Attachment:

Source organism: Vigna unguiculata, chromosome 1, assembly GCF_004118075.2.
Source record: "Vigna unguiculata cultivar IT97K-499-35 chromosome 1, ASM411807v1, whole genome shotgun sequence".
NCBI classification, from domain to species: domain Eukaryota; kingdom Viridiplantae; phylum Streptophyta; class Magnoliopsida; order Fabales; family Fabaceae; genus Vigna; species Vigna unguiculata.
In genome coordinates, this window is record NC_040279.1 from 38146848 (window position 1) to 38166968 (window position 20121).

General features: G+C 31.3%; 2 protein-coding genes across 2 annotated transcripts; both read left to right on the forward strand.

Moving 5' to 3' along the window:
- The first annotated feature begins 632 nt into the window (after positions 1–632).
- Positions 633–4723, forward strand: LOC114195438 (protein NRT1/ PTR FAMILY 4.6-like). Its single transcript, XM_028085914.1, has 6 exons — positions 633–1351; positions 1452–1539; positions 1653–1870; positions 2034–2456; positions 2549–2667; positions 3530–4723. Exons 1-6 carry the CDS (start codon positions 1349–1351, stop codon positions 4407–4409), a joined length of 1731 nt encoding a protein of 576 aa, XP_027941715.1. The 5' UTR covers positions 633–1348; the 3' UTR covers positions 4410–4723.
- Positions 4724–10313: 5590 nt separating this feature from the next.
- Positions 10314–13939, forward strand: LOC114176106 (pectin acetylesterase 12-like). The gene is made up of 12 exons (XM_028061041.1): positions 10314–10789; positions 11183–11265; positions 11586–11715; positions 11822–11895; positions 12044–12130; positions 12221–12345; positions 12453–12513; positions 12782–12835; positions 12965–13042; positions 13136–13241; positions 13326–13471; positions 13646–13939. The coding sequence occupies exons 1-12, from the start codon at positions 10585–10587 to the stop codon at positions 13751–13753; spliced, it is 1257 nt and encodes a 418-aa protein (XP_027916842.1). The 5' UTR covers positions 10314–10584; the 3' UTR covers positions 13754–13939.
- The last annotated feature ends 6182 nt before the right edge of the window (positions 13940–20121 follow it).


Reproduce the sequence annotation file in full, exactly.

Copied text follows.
Source organism: Vigna unguiculata, chromosome 1, assembly GCF_004118075.2.
Source record: "Vigna unguiculata cultivar IT97K-499-35 chromosome 1, ASM411807v1, whole genome shotgun sequence".
NCBI classification, from domain to species: domain Eukaryota; kingdom Viridiplantae; phylum Streptophyta; class Magnoliopsida; order Fabales; family Fabaceae; genus Vigna; species Vigna unguiculata.
In genome coordinates, this window is record NC_040279.1 from 38146848 (window position 1) to 38166968 (window position 20121).

General features: G+C 31.3%; 2 protein-coding genes across 2 annotated transcripts; both read left to right on the forward strand.

Moving 5' to 3' along the window:
- The first annotated feature begins 632 nt into the window (after positions 1–632).
- Positions 633–4723, forward strand: LOC114195438 (protein NRT1/ PTR FAMILY 4.6-like). Its single transcript, XM_028085914.1, has 6 exons — positions 633–1351; positions 1452–1539; positions 1653–1870; positions 2034–2456; positions 2549–2667; positions 3530–4723. Exons 1-6 carry the CDS (start codon positions 1349–1351, stop codon positions 4407–4409), a joined length of 1731 nt encoding a protein of 576 aa, XP_027941715.1. The 5' UTR covers positions 633–1348; the 3' UTR covers positions 4410–4723.
- Positions 4724–10313: 5590 nt separating this feature from the next.
- Positions 10314–13939, forward strand: LOC114176106 (pectin acetylesterase 12-like). The gene is made up of 12 exons (XM_028061041.1): positions 10314–10789; positions 11183–11265; positions 11586–11715; positions 11822–11895; positions 12044–12130; positions 12221–12345; positions 12453–12513; positions 12782–12835; positions 12965–13042; positions 13136–13241; positions 13326–13471; positions 13646–13939. The coding sequence occupies exons 1-12, from the start codon at positions 10585–10587 to the stop codon at positions 13751–13753; spliced, it is 1257 nt and encodes a 418-aa protein (XP_027916842.1). The 5' UTR covers positions 10314–10584; the 3' UTR covers positions 13754–13939.
- The last annotated feature ends 6182 nt before the right edge of the window (positions 13940–20121 follow it).